[ Radiograph of head with bullet ]

E. Fleischmann, Osler Library for the History of Medicine, This early X-ray of a head shows a real bullet lodged in the brain. From United States Surgeon-General's Office, The Use of the Rontgen Ray... (1900), plate 11

Health and medicine are important to this mystery. Everyday life in the Redpath household at 1065 Sherbrooke revolved around health problems, and as you will see, the coroner’s report concluded that medical conditions led directly to the deaths of Ada and Cliff.

Sir William Osler — probably the single most important doctor of the era —argued several times in his textbook, The Principles and Practice of Medicine, that there was little physicians and surgeons could do to cure disease. This attitude, known as therapeutic nihilism, was just beginning to change in 1901. The use of laboratory-based medicine to scientifically evaluate treatments gradually made both physicians and patients confident in modern medicine. What does the prominent role of doctors in the Redpath story say about the role of physicians in 1901? How might a physician treat a gunshot wound?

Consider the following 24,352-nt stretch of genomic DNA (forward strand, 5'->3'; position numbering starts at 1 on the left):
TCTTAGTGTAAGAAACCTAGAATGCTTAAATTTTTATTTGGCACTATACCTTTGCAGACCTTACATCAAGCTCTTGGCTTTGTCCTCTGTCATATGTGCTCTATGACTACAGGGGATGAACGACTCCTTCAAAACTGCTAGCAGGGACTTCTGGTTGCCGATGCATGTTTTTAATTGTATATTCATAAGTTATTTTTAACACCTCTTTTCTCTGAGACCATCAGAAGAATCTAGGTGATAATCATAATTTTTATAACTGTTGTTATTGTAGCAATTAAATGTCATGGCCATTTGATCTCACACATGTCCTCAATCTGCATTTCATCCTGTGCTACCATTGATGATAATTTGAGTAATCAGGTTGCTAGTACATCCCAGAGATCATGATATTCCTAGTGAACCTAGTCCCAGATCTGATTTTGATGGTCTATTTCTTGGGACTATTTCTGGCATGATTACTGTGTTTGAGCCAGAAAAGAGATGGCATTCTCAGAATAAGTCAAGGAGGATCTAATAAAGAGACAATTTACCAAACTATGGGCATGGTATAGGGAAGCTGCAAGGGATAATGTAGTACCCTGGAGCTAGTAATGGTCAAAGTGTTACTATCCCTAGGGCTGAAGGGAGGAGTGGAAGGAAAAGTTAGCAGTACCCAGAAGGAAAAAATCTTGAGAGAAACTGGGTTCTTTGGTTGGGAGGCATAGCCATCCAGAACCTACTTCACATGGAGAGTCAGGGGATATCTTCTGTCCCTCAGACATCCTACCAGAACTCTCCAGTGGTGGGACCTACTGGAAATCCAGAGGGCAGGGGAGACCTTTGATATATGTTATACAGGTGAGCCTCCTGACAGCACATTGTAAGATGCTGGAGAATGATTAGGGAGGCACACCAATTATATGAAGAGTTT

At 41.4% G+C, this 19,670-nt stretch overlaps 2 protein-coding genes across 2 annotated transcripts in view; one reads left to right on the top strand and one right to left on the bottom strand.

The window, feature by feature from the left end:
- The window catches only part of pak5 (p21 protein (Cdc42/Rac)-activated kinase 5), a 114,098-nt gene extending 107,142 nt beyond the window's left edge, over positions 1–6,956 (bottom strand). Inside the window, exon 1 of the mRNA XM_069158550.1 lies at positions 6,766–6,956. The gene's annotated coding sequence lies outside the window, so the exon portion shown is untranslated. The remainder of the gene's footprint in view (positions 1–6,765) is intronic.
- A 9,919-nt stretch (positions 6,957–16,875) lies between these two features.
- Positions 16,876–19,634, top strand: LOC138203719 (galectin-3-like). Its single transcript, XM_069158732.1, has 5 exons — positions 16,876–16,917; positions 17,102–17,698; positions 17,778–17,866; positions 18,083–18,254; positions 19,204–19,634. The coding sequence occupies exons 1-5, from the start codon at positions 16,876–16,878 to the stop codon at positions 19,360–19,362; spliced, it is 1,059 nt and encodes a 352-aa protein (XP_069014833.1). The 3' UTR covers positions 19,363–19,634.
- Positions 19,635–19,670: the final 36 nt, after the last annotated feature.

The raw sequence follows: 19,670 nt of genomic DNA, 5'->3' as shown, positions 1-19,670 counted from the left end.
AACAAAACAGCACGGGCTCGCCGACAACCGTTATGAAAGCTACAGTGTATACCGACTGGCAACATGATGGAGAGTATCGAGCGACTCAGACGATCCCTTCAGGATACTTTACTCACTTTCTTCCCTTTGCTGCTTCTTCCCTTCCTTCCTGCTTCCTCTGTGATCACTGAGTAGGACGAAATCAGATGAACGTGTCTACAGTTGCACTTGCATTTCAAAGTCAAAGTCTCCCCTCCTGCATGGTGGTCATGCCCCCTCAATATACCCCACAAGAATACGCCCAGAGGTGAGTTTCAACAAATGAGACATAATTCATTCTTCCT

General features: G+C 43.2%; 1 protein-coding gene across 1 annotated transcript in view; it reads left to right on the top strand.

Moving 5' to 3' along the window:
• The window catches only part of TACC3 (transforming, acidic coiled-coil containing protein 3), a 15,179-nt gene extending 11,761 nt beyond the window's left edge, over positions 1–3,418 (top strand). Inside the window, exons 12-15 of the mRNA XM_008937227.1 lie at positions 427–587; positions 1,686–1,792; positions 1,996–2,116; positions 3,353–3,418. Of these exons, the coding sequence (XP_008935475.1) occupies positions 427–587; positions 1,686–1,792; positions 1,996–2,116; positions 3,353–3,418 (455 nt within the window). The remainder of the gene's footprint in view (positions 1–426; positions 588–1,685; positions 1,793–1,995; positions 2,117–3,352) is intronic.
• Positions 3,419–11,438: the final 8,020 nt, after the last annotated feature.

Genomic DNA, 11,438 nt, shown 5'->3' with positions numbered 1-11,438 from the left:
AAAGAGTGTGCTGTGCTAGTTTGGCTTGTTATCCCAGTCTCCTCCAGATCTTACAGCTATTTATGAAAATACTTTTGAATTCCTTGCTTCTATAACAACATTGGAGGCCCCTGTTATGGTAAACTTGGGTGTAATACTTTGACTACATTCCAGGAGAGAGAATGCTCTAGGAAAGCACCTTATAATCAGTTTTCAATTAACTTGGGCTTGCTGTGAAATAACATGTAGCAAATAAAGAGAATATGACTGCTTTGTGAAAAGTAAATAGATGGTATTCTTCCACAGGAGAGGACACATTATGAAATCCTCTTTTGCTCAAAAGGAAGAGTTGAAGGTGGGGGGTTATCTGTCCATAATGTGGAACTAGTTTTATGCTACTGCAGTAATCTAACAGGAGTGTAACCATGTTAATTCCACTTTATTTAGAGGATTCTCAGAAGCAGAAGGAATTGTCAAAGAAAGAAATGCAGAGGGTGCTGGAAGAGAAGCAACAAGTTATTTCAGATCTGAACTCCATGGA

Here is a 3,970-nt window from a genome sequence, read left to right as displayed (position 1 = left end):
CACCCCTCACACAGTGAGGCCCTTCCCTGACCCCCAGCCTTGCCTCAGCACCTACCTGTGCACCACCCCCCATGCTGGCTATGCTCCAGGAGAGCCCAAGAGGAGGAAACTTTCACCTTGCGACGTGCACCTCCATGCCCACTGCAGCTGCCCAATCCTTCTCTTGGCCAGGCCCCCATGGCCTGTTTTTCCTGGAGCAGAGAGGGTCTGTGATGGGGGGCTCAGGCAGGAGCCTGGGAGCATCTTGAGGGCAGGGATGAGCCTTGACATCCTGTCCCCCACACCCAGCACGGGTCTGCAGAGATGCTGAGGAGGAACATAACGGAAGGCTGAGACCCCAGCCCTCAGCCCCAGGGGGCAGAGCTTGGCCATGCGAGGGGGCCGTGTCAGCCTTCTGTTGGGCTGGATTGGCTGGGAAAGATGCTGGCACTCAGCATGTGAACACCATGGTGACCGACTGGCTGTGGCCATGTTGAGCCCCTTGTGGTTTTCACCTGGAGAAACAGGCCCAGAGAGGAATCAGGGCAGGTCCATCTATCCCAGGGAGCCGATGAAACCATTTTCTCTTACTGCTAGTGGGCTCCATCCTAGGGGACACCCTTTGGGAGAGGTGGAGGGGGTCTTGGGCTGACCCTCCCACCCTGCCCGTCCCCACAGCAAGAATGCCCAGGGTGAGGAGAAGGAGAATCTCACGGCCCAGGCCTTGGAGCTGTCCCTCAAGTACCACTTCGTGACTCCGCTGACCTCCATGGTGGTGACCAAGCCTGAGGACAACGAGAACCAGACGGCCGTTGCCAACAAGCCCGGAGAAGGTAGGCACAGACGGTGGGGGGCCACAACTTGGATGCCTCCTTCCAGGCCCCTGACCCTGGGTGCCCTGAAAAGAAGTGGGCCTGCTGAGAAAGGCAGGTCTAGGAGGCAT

Was Clifford Redpath really an epileptic? Today physicians consider epilepsy a neurological disorder, but in 1901 the link between epilepsy and insanity was as much a legal question as a medical one. Why did Dr Roddick say Clifford had an epileptic fit?

Ada Redpath suffered from many health problems, some of which we would associate with “stress” today. Other family health problems include the diagnosis of tuberculosis given to Cliff’s brother Peter. Who was sick and who was healthy?

Can a sickness justify a crime?


Diaries, Journals or Reminiscences

Journal Articles


Photographs, Paintings or Drawings